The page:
THE LAWN MOWERS.
I READ THAT GRASS GROWS AN INCH A WEEK IN THE NORTHEAST and so the neighbors mow once a week. Then they edge, weed wack, then they blow. Some are more finicky than others, I can see them from my bedroom window. Some wear expressions of an artist, intensely serious and meticulous, others mow in business suits on motorized stand-up mowers, and some mow with a visible resentment, an overly redundant but necessary chore in the Northeast.
I don’t mow, I hired a couple, Matt and Jessica. Matt mows with his legs wide apart, no gloves or sunglasses, no earplugs, and Jessica blows. She wears the blower mechanism on her back, her long tanned naturally sculpted arms maneuvering as if she was vacuuming the living room rug. I wait until they have almost finished to greet them on the porch.
” Life sucks,” Matt calls out to me with the motor still running.
” Yes, it does. What’s happened?”
” My daughter got into a car accident on prom night, seven thousand dollars later. He wipes his forehead of sweat.”
” Is she alright?”
“Another driver crashed into them. How’s it look, nice right?”
I invited them into the house, for a look at the furnishings I’m selling.”
” Wow, you love music and vinyl! I do too. Is that Mick Jagger in the photograph?”
I took that on to ruminate about my former Santa Fe Gallery of the music photography of the sixties, the Rolling Stones, Hendrix, Beatles, and as soon as my boasting sounded halfway boring, I shut up. I really don’t think my past is important to anyone but me unless they are photographers. I used to sneer at people who only talked about what they used to do. How life revisits you at sixty-something when the bragging projects have ceased.
” You own the house?”
” Half owner?”
” Where’s your other half?”
” Missing in action. It’s all up to me now.”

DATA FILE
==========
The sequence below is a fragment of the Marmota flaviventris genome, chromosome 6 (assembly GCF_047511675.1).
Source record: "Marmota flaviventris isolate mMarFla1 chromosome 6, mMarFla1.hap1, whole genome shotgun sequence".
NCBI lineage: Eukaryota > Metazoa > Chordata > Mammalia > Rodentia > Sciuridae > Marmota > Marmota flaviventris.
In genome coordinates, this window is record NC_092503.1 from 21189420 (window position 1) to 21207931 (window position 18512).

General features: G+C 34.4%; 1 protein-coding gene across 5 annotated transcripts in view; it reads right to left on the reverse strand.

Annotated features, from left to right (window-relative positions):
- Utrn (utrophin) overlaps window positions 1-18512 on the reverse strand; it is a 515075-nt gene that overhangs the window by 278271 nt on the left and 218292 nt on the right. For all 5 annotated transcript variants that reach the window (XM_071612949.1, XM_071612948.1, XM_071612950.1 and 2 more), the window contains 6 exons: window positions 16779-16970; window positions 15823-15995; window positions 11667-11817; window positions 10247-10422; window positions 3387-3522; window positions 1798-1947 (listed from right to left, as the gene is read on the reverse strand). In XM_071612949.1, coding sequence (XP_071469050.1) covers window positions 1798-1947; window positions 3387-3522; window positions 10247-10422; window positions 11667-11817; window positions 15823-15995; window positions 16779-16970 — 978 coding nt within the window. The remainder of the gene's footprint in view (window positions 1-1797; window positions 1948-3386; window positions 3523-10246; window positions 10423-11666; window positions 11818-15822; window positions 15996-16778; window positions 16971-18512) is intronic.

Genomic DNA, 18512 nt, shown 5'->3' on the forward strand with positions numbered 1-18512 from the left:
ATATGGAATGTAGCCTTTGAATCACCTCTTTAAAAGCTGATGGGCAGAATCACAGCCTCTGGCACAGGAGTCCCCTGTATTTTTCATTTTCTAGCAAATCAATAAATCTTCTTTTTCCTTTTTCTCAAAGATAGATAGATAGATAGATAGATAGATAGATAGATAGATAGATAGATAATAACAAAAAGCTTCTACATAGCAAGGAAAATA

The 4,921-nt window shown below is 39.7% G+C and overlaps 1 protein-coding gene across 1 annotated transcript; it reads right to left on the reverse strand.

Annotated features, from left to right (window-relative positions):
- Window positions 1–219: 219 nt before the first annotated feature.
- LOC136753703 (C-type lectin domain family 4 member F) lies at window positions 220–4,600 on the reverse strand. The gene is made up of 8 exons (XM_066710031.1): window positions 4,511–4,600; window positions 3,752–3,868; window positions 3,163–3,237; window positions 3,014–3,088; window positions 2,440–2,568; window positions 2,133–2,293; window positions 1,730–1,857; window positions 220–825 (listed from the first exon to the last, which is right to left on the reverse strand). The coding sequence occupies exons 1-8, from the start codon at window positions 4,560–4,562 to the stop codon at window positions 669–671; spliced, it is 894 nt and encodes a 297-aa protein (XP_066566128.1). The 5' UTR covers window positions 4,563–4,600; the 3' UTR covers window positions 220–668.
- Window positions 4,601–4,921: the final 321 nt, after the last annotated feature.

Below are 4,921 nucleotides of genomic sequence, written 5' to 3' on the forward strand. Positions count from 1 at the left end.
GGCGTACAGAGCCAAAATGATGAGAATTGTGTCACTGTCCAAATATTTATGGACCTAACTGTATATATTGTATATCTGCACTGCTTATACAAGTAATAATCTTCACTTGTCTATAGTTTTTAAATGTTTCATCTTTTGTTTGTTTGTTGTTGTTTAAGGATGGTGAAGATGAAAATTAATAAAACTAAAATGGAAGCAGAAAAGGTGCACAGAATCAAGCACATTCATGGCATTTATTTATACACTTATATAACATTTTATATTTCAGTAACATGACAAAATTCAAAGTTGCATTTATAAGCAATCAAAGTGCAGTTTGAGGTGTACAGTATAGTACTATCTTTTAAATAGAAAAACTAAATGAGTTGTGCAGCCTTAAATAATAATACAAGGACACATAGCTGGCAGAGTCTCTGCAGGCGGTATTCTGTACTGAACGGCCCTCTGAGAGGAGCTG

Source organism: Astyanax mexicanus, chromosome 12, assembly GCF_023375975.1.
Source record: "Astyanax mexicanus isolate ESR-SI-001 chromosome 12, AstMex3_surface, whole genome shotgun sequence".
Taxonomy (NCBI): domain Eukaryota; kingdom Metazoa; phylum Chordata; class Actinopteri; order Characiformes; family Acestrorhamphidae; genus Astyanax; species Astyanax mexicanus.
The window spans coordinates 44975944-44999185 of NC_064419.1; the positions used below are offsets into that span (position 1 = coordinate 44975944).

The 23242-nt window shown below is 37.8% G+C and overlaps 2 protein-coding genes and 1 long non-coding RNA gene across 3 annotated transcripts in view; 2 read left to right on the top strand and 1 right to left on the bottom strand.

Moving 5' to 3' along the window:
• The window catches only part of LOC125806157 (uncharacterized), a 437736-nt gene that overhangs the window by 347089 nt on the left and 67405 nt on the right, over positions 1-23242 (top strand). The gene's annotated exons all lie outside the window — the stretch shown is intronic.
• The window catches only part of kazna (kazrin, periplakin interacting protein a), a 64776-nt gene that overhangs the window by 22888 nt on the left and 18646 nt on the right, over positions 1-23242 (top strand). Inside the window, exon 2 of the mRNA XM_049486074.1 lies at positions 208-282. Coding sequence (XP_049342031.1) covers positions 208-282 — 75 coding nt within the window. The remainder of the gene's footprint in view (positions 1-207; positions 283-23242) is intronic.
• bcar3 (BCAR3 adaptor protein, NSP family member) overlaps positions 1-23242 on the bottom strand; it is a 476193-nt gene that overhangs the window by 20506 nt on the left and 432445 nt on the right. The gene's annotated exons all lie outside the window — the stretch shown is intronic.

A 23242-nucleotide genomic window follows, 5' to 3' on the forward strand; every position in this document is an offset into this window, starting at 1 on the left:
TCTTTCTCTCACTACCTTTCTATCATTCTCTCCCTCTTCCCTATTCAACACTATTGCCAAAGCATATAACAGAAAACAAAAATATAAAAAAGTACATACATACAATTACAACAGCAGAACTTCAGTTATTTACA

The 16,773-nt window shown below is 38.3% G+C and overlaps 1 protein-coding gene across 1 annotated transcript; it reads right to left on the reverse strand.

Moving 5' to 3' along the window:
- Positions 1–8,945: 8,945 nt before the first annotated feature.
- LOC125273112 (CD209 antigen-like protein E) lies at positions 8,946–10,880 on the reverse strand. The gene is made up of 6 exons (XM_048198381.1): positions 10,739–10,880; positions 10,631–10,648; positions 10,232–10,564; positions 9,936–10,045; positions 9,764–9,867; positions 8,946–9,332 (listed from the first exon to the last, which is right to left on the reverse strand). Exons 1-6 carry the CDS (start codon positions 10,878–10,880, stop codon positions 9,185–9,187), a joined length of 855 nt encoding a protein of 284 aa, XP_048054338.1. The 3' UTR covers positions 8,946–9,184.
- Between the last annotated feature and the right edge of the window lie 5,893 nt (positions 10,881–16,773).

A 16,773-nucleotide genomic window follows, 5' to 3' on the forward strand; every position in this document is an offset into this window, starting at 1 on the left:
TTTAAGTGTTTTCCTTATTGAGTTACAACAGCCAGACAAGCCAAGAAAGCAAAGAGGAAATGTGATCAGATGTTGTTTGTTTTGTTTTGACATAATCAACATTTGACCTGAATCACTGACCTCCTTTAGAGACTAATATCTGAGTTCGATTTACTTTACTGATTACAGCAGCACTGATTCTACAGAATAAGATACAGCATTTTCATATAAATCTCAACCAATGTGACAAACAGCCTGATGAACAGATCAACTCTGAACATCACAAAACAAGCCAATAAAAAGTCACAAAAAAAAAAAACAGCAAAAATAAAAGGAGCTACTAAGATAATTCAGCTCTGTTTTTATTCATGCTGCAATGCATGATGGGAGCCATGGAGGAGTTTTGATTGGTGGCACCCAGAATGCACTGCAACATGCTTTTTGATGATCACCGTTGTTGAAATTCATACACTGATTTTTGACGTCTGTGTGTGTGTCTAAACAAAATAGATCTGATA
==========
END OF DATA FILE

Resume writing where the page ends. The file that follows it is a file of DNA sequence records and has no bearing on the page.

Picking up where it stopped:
” That sucks. Listen, if you ever need advice about the Northeast, call me– I know everyone. You lived in Santa Fe right?”
” Yes, eleven years.”
” I hear it’s beautiful.”
” Well, it is, and it was, but I’m here now.”
” You going back? I mean why the hell stay here?”
” Maybe? I just don’t know.” Jessica tilted her head as women do when they see a falling sister.
” Okay, I like you, you’re a nice lady. We’re friends now.”
” Are we good enough friends that I postdate the check for three days?”
” Hell yes! I don’t need the money. Don’t even worry.” I walked into the music room and picked up a double album of Janis, still in the cover.
” You like Janis?”
They both said oh my God I love her. I gave them the album. That’s what friends do, reciprocate.
Matt and Jessica come every two or three weeks because I love grass. The wind blows it, the curve of it when it bends, just like I love long hair. One time I greeted them in my interview outfit, you know, buttons and high heels. Matt said something like, “Lose the scarf and fit in, or they will charge you double.”
If I knew how to manage the Northeast weather, sensibility and had a big family, I’d adopt a cat and get a New York drivers license.